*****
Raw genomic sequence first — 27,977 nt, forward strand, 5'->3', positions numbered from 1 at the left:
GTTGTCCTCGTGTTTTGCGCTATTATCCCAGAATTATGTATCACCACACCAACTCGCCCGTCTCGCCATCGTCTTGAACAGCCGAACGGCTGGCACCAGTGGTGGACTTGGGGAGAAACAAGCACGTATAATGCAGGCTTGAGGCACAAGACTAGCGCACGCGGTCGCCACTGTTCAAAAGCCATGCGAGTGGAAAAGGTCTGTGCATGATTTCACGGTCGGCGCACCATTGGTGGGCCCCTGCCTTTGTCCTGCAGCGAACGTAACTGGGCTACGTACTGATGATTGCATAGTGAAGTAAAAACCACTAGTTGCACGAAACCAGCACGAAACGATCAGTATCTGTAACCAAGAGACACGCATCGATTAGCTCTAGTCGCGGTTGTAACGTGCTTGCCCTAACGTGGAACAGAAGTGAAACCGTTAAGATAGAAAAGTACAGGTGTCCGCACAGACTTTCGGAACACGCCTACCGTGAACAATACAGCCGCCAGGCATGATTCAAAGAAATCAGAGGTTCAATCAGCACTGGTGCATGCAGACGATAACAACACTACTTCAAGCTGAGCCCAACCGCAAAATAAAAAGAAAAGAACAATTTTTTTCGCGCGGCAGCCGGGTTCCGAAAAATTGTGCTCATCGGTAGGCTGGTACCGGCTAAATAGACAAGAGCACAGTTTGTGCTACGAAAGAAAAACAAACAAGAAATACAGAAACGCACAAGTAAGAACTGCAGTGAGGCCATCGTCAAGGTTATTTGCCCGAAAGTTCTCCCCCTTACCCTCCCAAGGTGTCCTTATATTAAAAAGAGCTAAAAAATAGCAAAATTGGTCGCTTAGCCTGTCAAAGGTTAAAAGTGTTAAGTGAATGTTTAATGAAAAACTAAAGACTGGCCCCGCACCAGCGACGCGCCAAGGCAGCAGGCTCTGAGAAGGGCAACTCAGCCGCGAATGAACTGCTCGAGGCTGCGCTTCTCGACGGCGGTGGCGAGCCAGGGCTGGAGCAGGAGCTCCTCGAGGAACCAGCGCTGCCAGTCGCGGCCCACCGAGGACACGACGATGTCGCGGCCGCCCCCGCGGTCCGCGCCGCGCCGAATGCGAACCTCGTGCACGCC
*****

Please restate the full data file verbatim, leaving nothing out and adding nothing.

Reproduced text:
Raw genomic sequence first — 27,977 nt, forward strand, 5'->3', positions numbered from 1 at the left:
GTTGTCCTCGTGTTTTGCGCTATTATCCCAGAATTATGTATCACCACACCAACTCGCCCGTCTCGCCATCGTCTTGAACAGCCGAACGGCTGGCACCAGTGGTGGACTTGGGGAGAAACAAGCACGTATAATGCAGGCTTGAGGCACAAGACTAGCGCACGCGGTCGCCACTGTTCAAAAGCCATGCGAGTGGAAAAGGTCTGTGCATGATTTCACGGTCGGCGCACCATTGGTGGGCCCCTGCCTTTGTCCTGCAGCGAACGTAACTGGGCTACGTACTGATGATTGCATAGTGAAGTAAAAACCACTAGTTGCACGAAACCAGCACGAAACGATCAGTATCTGTAACCAAGAGACACGCATCGATTAGCTCTAGTCGCGGTTGTAACGTGCTTGCCCTAACGTGGAACAGAAGTGAAACCGTTAAGATAGAAAAGTACAGGTGTCCGCACAGACTTTCGGAACACGCCTACCGTGAACAATACAGCCGCCAGGCATGATTCAAAGAAATCAGAGGTTCAATCAGCACTGGTGCATGCAGACGATAACAACACTACTTCAAGCTGAGCCCAACCGCAAAATAAAAAGAAAAGAACAATTTTTTTCGCGCGGCAGCCGGGTTCCGAAAAATTGTGCTCATCGGTAGGCTGGTACCGGCTAAATAGACAAGAGCACAGTTTGTGCTACGAAAGAAAAACAAACAAGAAATACAGAAACGCACAAGTAAGAACTGCAGTGAGGCCATCGTCAAGGTTATTTGCCCGAAAGTTCTCCCCCTTACCCTCCCAAGGTGTCCTTATATTAAAAAGAGCTAAAAAATAGCAAAATTGGTCGCTTAGCCTGTCAAAGGTTAAAAGTGTTAAGTGAATGTTTAATGAAAAACTAAAGACTGGCCCCGCACCAGCGACGCGCCAAGGCAGCAGGCTCTGAGAAGGGCAACTCAGCCGCGAATGAACTGCTCGAGGCTGCGCTTCTCGACGGCGGTGGCGAGCCAGGGCTGGAGCAGGAGCTCCTCGAGGAACCAGCGCTGCCAGTCGCGGCCCACCGAGGACACGACGATGTCGCGGCCGCCCCCGCGGTCCGCGCCGCGCCGAATGCGAACCTCGTGCACGCC